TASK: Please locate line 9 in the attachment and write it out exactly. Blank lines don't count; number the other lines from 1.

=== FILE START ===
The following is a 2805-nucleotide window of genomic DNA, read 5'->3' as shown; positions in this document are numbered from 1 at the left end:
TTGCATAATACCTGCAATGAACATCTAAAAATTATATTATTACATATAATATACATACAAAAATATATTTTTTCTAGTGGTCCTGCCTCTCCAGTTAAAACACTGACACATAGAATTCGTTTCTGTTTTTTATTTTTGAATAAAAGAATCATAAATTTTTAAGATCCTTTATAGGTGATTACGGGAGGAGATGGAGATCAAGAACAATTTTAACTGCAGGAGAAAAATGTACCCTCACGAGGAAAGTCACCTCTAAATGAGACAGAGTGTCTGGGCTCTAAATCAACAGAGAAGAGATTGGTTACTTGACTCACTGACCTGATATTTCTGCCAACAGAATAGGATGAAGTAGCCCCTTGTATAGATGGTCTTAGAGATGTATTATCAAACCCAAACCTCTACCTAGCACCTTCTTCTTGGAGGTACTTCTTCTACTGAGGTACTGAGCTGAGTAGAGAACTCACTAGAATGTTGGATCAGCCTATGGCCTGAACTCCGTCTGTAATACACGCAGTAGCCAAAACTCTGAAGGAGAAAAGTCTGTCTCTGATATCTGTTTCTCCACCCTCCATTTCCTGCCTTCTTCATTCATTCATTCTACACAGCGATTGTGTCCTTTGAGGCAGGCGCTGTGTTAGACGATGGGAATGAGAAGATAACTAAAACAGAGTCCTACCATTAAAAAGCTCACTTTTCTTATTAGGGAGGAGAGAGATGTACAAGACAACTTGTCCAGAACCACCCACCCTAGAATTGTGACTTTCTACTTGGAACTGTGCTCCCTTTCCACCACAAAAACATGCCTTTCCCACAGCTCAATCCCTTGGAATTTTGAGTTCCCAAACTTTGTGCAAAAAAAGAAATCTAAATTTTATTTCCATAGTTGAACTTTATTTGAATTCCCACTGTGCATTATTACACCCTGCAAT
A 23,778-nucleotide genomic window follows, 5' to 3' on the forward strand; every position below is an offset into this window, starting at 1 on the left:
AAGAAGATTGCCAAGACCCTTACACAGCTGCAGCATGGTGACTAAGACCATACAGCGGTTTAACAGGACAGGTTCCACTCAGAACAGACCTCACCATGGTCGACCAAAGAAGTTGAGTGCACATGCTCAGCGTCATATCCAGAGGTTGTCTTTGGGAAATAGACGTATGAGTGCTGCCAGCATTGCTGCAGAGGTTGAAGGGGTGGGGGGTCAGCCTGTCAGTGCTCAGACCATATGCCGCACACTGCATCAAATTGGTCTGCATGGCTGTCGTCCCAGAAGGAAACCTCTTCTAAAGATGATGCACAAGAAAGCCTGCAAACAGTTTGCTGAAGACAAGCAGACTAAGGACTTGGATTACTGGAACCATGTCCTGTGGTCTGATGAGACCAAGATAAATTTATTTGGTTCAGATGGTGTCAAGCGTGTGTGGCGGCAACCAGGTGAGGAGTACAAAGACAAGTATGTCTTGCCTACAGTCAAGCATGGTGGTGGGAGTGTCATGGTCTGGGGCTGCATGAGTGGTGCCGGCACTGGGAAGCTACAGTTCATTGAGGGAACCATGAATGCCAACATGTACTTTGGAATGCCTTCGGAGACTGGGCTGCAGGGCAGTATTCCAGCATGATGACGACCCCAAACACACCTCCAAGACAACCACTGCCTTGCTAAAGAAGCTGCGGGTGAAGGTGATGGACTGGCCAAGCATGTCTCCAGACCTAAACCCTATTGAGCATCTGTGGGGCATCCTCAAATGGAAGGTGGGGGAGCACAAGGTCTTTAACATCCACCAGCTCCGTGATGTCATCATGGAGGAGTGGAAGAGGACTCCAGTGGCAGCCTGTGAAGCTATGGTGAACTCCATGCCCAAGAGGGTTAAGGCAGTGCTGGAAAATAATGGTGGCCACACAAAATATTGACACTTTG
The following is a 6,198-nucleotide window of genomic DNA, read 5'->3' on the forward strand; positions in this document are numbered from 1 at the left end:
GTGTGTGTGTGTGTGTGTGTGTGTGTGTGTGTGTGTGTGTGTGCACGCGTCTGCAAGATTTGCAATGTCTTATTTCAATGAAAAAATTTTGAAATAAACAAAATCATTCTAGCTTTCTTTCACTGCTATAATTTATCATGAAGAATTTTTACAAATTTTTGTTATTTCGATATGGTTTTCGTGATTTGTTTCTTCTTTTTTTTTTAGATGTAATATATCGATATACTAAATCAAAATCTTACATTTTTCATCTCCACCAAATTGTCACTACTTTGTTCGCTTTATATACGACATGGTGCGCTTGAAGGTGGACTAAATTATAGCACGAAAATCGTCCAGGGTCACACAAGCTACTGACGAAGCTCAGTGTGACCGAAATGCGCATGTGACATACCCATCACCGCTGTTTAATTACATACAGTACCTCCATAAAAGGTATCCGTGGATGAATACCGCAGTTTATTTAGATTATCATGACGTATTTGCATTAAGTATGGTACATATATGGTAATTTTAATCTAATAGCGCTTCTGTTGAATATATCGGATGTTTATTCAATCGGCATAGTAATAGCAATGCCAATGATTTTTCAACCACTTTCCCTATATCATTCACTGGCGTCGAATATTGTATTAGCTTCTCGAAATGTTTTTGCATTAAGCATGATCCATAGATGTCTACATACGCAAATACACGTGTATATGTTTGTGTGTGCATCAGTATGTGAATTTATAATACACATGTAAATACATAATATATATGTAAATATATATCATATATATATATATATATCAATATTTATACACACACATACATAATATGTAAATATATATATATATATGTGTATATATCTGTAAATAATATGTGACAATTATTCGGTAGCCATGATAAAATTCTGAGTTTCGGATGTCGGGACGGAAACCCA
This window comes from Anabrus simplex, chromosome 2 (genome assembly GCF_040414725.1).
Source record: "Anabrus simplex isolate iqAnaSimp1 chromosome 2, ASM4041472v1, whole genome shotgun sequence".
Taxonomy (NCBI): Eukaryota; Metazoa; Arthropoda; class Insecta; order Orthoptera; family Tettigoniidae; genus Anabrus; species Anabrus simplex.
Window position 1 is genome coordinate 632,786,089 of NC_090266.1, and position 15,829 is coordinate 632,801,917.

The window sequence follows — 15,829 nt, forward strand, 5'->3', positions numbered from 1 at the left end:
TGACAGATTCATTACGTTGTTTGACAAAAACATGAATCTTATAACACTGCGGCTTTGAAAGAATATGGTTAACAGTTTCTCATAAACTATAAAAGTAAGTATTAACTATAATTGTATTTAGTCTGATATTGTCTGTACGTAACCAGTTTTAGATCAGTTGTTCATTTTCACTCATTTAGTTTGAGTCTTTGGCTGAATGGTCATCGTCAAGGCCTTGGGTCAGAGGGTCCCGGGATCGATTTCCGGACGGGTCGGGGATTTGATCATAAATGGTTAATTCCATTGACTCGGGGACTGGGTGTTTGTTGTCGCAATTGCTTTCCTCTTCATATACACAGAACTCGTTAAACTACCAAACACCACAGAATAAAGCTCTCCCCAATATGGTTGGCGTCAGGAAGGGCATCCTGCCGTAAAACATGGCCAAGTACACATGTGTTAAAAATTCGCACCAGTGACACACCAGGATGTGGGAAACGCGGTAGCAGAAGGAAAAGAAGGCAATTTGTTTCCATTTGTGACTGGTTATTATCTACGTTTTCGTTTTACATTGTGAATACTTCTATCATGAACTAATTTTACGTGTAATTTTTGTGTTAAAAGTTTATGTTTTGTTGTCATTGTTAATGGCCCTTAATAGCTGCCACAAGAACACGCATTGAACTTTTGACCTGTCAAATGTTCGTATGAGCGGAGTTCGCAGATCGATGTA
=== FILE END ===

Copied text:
Taxonomy (NCBI): Eukaryota; Metazoa; Arthropoda; class Insecta; order Orthoptera; family Tettigoniidae; genus Anabrus; species Anabrus simplex.